Edits or paints only on the transparent part of a layer. This mode works only in layers with Lock Transparency deselected and is analogous to painting on the back of transparent areas on a sheet of acetate.

Clear
Edits or paints each pixel and makes it transparent. This mode is available for the Shape tools (when fill region is selected), Paint Bucket tool, Brush tool, Pencil tool, Fill command, and Stroke command. You must be in a layer with Lock Transparency deselected to use this mode.

Darken
Looks at the colour information in each channel and selects the base or blend colour, whichever is darker - as the result colour. Pixels lighter than the blend colour are replaced, and pixels darker than the blend colour do not change.

Multiply
Looks at the colour information in each channel and multiplies the base colour by the blend colour. The final colour is always a darker colour. Multiplying any colour with black produces black. Multiplying any colour with white leaves the colour unchanged. When you’re painting with a colour other than black or white, successive strokes with a painting tool produce progressively darker colours. The effect is similar to drawing on the image with multiple marking pens.

Colour Burn
Looks at the colour information in each channel and darkens the base colour to reflect the blend colour by increasing the contrast. Blending with white produces no change.

Linear Burn
Looks at the colour information in each channel and darkens the base colour to reflect the blend colour by decreasing the brightness. Blending with white produces no change.

Lighten
Looks at the colour information in each channel and selects the base or blend colour - whichever is lighter - as the final colour. Pixels darker than the blend colour are replaced, and pixels lighter than the blend colour do not change.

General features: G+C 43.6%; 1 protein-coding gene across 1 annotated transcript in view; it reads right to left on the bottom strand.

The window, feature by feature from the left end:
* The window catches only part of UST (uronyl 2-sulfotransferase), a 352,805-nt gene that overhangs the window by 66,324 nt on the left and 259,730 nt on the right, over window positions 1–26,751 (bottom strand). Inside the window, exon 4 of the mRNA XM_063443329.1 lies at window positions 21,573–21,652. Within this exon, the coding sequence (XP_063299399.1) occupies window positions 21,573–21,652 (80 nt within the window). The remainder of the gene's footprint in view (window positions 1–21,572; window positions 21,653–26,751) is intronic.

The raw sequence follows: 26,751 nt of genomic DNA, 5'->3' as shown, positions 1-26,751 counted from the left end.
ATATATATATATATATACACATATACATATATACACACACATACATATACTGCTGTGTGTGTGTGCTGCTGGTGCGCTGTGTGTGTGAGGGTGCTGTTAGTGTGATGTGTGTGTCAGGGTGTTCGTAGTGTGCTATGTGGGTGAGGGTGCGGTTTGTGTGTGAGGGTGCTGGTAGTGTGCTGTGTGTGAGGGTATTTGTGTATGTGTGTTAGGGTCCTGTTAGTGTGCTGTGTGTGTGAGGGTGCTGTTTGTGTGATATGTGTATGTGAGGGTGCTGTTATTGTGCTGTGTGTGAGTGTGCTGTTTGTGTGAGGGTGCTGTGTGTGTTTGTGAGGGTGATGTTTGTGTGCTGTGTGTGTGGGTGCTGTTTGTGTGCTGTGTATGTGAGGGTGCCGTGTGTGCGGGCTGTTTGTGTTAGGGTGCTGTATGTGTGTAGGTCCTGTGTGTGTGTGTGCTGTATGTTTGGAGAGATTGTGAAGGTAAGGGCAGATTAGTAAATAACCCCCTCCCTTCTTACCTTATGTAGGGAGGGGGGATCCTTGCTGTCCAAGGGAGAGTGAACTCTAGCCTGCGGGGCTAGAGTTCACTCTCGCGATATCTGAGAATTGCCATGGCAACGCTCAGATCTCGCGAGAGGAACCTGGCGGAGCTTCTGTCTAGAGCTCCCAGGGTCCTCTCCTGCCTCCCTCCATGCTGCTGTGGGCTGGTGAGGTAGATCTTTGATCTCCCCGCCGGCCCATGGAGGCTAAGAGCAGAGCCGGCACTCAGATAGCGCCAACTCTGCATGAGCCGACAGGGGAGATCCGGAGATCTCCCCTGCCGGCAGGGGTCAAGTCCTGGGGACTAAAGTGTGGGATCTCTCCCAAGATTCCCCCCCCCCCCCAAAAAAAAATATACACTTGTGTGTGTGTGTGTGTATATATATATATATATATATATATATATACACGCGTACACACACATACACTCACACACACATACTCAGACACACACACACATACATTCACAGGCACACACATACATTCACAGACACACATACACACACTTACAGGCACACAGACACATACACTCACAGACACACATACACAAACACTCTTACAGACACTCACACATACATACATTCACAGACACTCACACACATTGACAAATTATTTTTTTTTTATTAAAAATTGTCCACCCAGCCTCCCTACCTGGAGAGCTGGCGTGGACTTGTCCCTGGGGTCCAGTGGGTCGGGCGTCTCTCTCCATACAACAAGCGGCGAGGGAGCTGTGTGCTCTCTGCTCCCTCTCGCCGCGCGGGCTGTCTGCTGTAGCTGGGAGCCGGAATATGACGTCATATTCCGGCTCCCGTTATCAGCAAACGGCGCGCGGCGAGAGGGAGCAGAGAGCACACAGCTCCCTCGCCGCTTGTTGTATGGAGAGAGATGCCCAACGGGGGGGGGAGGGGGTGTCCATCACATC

Screen
Looks at each channel’s colour information and multiplies the inverse of the blend and base colours. The result colour is always a lighter colour. Screening with black leaves the colour unchanged. Screening with white produces white. The effect is similar to projecting multiple photographic slides on top of each other.

Colour Dodge
Looks at the colour information in each channel and brightens the base colour to reflect the blend colour by decreasing the contrast. Blending with black produces no change.

Linear Dodge (Add)
Looks at the colour information in each channel and brightens the base colour to reflect the blend colour by increasing the brightness. Blending with black produces no change.

Overlay
Multiplies or screens the colours, depending on the base colour. Patterns or colours overlay the existing pixels while preserving the highlights and shadows of the base colour. The base colour is not replaced, but mixed with the blend colour to reflect the lightness or darkness of the original colour.

Soft Light
Darkens or lightens the colours, depending on the blend colour. The effect is similar to shining a diffused spotlight on the image. If the blend colour (light source) is lighter than
50% grey, the image is lightened as if it were dodged. If the blend colour is darker than
50% grey, the image is darkened as if it were burned in. Painting with pure black or white produces a distinctly darker or lighter area, but does not result in pure black or white.

Hard Light
Multiplies or screens the colours, depending on the blend colour. The effect is similar to shining a harsh spotlight on the image. If the blend colour (light source) is lighter than